In fact, the Colombian government has put in place a robust infrastructure program, focused not only on roads but also on other sectors such as airports, rail, ports, mass transportation systems, hydrocarbons, gas and energy. Pursuant to the Financiera de Desarrollo Nacional, the infrastructure sector needs approximately US$25 billion to finance infrastructure projects in the following years. The Colombian government has only US$4 billion, which represents a huge opportunity to other investors such a local and foreign PE funds.

With these figures and because the Government hosted a series of clear regulations such as the PPP Act and the creation of the National Agency of Infrastructure – ANI, world-class infrastructure developers are now encouraged to invest in 4G projects. This kind of action also boosted the participation of key investors, such as multilateral agencies, sovereign funds and offshore pension plans, who had previously been absent from Colombia’s infrastructure landscape.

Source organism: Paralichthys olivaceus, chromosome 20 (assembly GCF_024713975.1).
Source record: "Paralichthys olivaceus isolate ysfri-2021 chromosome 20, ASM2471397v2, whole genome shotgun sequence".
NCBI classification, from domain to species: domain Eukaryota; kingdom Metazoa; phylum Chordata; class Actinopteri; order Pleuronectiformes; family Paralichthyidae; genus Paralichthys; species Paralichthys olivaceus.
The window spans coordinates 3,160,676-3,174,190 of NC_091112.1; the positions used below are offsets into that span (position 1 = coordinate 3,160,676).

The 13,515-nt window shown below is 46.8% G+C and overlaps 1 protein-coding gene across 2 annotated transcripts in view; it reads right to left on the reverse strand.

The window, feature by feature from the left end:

More particularly, this constant necessity available capital to finance the different infrastructure programs triggered two regulatory modifications in the local pension funds investment regime. In 2015, the Ministry of Finance issued Decree 1385 that created a specific allocation for local pension funds to invest in local PE infrastructure funds. Subsequently, in 2016 the Ministry issued Decree 765, which created a new asset class defined as alternative investments with its own mandate to invest in infrastructure assets. PE funds were
included within this new bucket in an attempt to stimulate investments in local private equity funds.